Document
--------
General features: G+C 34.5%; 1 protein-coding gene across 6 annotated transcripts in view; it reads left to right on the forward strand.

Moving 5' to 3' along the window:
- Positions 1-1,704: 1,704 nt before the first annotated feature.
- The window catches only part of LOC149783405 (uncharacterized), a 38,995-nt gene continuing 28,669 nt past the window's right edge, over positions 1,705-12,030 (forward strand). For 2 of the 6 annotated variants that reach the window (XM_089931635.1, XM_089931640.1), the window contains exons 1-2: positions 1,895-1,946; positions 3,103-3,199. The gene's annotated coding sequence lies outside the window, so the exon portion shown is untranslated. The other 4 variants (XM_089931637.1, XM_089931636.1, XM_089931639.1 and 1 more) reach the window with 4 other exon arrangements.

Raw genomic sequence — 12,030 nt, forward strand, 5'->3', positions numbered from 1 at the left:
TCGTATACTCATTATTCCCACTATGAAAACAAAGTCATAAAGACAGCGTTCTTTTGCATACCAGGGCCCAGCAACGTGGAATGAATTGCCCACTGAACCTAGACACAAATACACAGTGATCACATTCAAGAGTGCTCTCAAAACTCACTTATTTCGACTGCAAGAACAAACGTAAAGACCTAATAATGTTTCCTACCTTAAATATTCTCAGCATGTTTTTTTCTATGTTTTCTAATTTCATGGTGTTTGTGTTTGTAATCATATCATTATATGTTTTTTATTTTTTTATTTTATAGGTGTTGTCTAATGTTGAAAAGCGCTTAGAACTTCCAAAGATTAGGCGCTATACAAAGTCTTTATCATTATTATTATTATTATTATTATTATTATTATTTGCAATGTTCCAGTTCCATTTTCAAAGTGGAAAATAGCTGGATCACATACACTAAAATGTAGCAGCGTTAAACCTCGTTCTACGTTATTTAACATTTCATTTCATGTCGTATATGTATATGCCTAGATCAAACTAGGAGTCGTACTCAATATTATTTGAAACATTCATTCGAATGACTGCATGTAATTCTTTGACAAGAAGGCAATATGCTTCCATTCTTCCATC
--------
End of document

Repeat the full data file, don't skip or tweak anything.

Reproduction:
General features: G+C 34.5%; 1 protein-coding gene across 6 annotated transcripts in view; it reads left to right on the forward strand.

Moving 5' to 3' along the window:
- Positions 1-1,704: 1,704 nt before the first annotated feature.
- The window catches only part of LOC149783405 (uncharacterized), a 38,995-nt gene continuing 28,669 nt past the window's right edge, over positions 1,705-12,030 (forward strand). For 2 of the 6 annotated variants that reach the window (XM_089931635.1, XM_089931640.1), the window contains exons 1-2: positions 1,895-1,946; positions 3,103-3,199. The gene's annotated coding sequence lies outside the window, so the exon portion shown is untranslated. The other 4 variants (XM_089931637.1, XM_089931636.1, XM_089931639.1 and 1 more) reach the window with 4 other exon arrangements.

Raw genomic sequence — 12,030 nt, forward strand, 5'->3', positions numbered from 1 at the left:
TCGTATACTCATTATTCCCACTATGAAAACAAAGTCATAAAGACAGCGTTCTTTTGCATACCAGGGCCCAGCAACGTGGAATGAATTGCCCACTGAACCTAGACACAAATACACAGTGATCACATTCAAGAGTGCTCTCAAAACTCACTTATTTCGACTGCAAGAACAAACGTAAAGACCTAATAATGTTTCCTACCTTAAATATTCTCAGCATGTTTTTTTCTATGTTTTCTAATTTCATGGTGTTTGTGTTTGTAATCATATCATTATATGTTTTTTATTTTTTTATTTTATAGGTGTTGTCTAATGTTGAAAAGCGCTTAGAACTTCCAAAGATTAGGCGCTATACAAAGTCTTTATCATTATTATTATTATTATTATTATTATTATTATTTGCAATGTTCCAGTTCCATTTTCAAAGTGGAAAATAGCTGGATCACATACACTAAAATGTAGCAGCGTTAAACCTCGTTCTACGTTATTTAACATTTCATTTCATGTCGTATATGTATATGCCTAGATCAAACTAGGAGTCGTACTCAATATTATTTGAAACATTCATTCGAATGACTGCATGTAATTCTTTGACAAGAAGGCAATATGCTTCCATTCTTCCATC